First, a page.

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Western Australia: Brian Burke re-emerges as a power broker in the ALP.

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PETER CAVE: The re-emergence of disgraced former premier Brian Burke as a former power broker is causing a split in the West Australian ALP. As Adrienne Lowth reports, he's kept a low profile since his release from prison after being convicted on fraud charges as part of the fallout from WA Inc.


ADRIENNE LOWTH: With the latest polls showing Labor has a real chance of winning the next state election, a bitter and public factional brawl is the last thing the party needs. The latest preselection dispute centres on the seat of Balidura. The local mayor, John Duratsio, who was unsuccessful at the last election by just 44 votes, has the backing of Labor leader Geoff Gallop and seemed assured of again winning endorsement. But heavyweights in the right faction want lawyer, Daryl Wookie, to stand, and they've turned to Brian Burke in a bid to get their way.


Mr Burke was premier during the WA Inc. years, but fell from grace when he was jailed for fraud. While he still has a loyal following, even some of them appear wary about publicising Mr Burke's influence. One of the Right's power brokers, Senator Mark Bishop, released a statement confirming Brian Burke was called in to try and find a solution to the preselection row that could accommodate everyone, including the two candidates. But later in an interview with ABC television, Senator Bishop denied Brian Burke was playing any role in Labor Party politics.


MARK BISHOP: I'm not aware that Brian Burke is active in the WA Labor Party at all, and I again ask - why are you asking me silly, irrelevant and futile questions? He is not involved in this, has not been involved in this, and you are trying to create a story that does not exist.


ADRIENNE LOWTH: But in an interview with AM , Senator Bishop backtracked again, saying Mr Burke did take part in some discussions, and he's often approached for advice.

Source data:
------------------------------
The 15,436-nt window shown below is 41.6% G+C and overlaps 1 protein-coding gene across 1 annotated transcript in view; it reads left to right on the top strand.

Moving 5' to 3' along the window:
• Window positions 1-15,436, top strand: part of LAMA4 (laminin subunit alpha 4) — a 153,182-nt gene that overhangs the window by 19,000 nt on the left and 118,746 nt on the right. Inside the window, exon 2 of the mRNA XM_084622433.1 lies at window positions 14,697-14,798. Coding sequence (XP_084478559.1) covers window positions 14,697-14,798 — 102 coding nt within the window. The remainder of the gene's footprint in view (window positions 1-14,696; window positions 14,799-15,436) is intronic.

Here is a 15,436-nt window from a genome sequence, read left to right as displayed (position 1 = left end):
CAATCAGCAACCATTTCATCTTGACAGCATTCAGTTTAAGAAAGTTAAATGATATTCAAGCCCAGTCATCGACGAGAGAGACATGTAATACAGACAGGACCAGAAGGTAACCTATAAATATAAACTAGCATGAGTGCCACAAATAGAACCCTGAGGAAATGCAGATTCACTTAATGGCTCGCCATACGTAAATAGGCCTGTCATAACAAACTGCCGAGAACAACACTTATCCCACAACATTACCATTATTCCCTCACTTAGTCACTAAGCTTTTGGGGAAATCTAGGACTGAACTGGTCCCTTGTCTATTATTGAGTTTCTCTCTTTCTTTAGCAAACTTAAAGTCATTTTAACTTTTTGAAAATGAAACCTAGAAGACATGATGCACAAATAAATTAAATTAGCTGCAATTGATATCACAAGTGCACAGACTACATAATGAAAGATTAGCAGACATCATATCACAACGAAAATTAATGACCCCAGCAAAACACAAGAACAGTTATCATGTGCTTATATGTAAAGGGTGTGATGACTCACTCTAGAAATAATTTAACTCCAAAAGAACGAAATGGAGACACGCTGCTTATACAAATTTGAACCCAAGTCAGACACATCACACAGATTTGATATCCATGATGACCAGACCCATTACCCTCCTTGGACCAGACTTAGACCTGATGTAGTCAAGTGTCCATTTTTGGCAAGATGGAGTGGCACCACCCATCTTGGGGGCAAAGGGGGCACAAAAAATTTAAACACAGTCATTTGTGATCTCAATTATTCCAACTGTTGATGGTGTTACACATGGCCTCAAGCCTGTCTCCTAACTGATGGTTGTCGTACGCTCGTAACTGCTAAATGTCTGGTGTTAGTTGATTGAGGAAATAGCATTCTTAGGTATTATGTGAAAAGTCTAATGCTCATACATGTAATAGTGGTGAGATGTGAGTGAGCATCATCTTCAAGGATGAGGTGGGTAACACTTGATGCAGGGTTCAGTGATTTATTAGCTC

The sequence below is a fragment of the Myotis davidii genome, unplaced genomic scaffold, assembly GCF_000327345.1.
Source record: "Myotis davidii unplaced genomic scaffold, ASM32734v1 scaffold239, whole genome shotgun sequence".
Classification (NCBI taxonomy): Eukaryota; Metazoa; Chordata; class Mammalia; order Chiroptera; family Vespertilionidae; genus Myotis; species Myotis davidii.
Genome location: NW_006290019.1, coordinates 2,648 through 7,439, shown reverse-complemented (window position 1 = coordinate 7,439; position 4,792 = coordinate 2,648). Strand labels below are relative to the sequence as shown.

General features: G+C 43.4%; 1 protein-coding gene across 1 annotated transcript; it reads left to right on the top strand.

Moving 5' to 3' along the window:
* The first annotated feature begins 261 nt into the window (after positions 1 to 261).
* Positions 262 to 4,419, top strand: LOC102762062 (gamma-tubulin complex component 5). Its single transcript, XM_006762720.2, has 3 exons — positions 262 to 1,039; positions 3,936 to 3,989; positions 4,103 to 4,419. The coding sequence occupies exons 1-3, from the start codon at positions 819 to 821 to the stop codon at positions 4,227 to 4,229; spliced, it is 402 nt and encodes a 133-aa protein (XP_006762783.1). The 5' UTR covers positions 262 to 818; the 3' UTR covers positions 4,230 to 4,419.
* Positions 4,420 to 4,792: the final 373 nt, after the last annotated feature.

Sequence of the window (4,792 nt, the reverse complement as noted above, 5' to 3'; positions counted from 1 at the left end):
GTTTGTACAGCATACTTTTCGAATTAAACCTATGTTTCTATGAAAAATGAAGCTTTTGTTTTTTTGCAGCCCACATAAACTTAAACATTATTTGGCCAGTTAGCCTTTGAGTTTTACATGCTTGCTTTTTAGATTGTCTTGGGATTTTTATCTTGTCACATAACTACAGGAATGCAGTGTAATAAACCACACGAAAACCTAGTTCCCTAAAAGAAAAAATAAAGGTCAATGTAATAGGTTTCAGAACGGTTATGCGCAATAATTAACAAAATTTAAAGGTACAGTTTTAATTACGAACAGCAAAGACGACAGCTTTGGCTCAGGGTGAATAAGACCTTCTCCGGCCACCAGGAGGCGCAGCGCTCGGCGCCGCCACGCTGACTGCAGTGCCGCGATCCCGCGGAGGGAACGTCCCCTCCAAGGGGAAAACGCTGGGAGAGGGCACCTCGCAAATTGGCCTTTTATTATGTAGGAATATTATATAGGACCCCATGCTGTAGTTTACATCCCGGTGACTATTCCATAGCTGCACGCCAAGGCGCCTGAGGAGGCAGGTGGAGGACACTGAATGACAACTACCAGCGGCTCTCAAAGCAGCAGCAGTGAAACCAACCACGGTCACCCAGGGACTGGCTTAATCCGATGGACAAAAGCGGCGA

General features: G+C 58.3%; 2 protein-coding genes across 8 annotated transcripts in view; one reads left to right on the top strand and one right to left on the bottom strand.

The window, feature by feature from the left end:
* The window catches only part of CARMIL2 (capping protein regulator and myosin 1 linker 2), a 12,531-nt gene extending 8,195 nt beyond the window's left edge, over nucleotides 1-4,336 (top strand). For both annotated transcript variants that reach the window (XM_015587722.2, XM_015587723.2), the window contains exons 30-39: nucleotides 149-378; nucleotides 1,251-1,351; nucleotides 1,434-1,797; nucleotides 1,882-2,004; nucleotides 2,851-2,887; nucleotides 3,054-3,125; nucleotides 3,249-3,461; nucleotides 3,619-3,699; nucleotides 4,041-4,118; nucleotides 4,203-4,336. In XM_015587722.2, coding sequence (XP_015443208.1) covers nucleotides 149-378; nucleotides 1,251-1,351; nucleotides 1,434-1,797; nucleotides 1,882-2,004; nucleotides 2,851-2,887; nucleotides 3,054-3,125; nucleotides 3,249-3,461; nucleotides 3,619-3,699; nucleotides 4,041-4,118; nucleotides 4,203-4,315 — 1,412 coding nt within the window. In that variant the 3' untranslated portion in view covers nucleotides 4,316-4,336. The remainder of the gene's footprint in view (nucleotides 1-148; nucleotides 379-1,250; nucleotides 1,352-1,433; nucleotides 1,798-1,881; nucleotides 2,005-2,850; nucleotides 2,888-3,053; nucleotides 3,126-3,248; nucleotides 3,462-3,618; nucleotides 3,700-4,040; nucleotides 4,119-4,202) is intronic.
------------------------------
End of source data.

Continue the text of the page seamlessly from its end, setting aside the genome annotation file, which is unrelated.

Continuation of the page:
MARK BISHOP: What I'm saying is Mr Burke wasn't the author of the proposed solution. He was simply brought in at a fairly late stage to try and mediate an acceptable compromise.


ADRIENNE LOWTH: So Brian Burke didn't come up with that solution, but he was called in try and convince John Duratsio to accept it?


MARK BISHOP: That's my understanding.


ADRIENNE LOWTH: It would seem though that when the right faction has a problem they turn to Brian Burke.


MARK BISHOP: I think a range of unions and individuals in the party seek Brian's advice on a range of issues. They seek it. They go and see him; they talk to him. That applies across the board. It applies in nearly all the unions. It applies in the current leadership group; it applies to the previous leader.


ADRIENNE LOWTH: For Geoff Gallop, his authority as leader is on the line, and he has no choice but to take on Brian Burke and the factional power brokers. He's made it clear though that the style of politics which characterised the 1980s will not be part of a Labor Party he leads.


GEOFF GALLOP: We must focus our efforts on the future and not on the past. The only basis upon which we can build teamwork in the Labor Party is to get the focus on the election, get the focus on the future, and take it off the past. And I believe that Mayor Duratsio is the best candidate, and I think efforts to bring another candidate into that seat is unfortunately creating a chain of events that is destabilising the party.


PETER CAVE: West Australian Labor leader, Geoff Gallop.